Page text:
Plan for your future with deferred action and a temporary work visa
Qualified individuals can apply for permission to remain and work in the United States for two years.
As of June 12, 2012, undocumented individuals who came to the United States as children no longer face automatic deportation actions by the Department of Homeland Security (DHS). Instead, they can apply for temporary permission to remain in the U.S. through the Deferred Action for Childhood Arrivals (DACA) program.
Immigrants who meet certain guidelines may apply for consideration for deferred action for a period of two years, subject to renewal. This does not provide lawful status, but allows individuals to apply for temporary work visas and, of course, avoid the threat of deportation.
Below is a summary of the policies and procedures associated with DACA, but a more comprehensive list can be found on the U.S. Citizenship and Immigration Services (USCIS) website under “Consideration of Deferred Action for Childhood Arrivals (DACA).”
What are the qualifications?
To request DACA consideration you must meet the following criteria:
- Been under age 31 as of June 15, 2012
- Arrived in the United States before your 16th birthday
- Resided in the United States continuously from June 15, 2007 until the present
- Been physically present in the United states on June 15, 2012 and be present at the time of making your DACA request
- Did not have lawful status on June 15, 2012
- Currently be in school, be a graduate or obtained a certificate of completion or general education development (GED) certificate, or be an honorably discharged veteran of the U.S. Coast Guard or Armed Forces
- Not be convicted of a felony, significant misdemeanor or three or more other misdemeanors
- Not post a threat to national security or public safety
What proof do I need to supply?
To prove you qualify for DACA, you must gather all documentation related to the qualifications above. This may include financial records (leases, phone bills, credit card bills), school records (diplomas, GED certificates, school transcripts, report cards), medical records, military records and employment records.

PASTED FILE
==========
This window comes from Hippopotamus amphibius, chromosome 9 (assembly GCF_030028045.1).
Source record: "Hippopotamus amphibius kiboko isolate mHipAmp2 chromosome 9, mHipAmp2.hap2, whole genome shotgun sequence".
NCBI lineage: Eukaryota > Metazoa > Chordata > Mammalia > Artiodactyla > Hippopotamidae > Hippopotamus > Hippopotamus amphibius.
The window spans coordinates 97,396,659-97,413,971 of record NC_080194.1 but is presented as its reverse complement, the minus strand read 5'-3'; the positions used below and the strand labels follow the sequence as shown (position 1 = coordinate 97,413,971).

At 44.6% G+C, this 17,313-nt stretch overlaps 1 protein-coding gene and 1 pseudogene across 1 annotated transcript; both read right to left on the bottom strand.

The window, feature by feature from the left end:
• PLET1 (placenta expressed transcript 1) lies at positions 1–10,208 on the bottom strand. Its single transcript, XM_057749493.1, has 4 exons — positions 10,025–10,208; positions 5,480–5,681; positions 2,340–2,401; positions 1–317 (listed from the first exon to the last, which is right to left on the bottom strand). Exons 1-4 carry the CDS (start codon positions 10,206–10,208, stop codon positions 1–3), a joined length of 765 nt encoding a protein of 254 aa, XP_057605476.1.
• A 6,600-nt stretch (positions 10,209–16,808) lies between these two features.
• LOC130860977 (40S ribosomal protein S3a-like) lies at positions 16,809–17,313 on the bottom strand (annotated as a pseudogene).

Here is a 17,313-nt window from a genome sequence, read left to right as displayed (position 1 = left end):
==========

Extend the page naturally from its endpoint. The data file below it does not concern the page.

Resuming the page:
If you have ever been arrested, request a copy of your criminal record from the state or FBI as applicable. You should also request a letter describing any criminal proceedings from the courts where rulings were given for each case.
You also will need to provide documentation to prove you lived in the U.S. for the required time periods. One way to do this is to submit a document per every three months as proof. If there are gaps in documentation, you can submit affidavits from at least two different people who have knowledge that you were in the U.S. during each time period.
What is the application process?
If you meet the guidelines for DACA, the application process is as follows:
- Collect documents to demonstrate you meet the guidelines.
- Complete and submit Forms I-821D, I-765 and I-765WS and the required $465 in fees.
- Mail your forms, fees and supporting documents to the appropriate USCIS lockbox, as stated on Form 1-82D. USCIS will provide you with a receipt if all items have been submitted.
- You will receive a notice from USCIS scheduling a visit to an Application Support Center for biometric services.
- The USCIS will review your request over the course of 90 days, and you will have the ability to check on your case status online.
As with any immigration law issue, it is in your best interest to talk to an experienced attorney about your unique situation. At the Law Offices of Raymond Lo, LLC, we will help ensure you submit a complete and accurate application and advocate for you through the entire process.